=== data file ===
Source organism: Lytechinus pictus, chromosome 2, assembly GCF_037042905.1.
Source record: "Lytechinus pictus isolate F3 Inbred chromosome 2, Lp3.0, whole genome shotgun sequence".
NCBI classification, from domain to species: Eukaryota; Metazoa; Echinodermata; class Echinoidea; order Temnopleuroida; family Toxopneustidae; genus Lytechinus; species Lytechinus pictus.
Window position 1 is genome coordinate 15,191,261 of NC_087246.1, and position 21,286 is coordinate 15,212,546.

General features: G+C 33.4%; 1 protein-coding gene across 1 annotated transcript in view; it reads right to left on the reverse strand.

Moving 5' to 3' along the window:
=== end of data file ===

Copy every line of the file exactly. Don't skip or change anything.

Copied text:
Source organism: Lytechinus pictus, chromosome 2, assembly GCF_037042905.1.
Source record: "Lytechinus pictus isolate F3 Inbred chromosome 2, Lp3.0, whole genome shotgun sequence".
NCBI classification, from domain to species: Eukaryota; Metazoa; Echinodermata; class Echinoidea; order Temnopleuroida; family Toxopneustidae; genus Lytechinus; species Lytechinus pictus.
Window position 1 is genome coordinate 15,191,261 of NC_087246.1, and position 21,286 is coordinate 15,212,546.

General features: G+C 33.4%; 1 protein-coding gene across 1 annotated transcript in view; it reads right to left on the reverse strand.

Moving 5' to 3' along the window: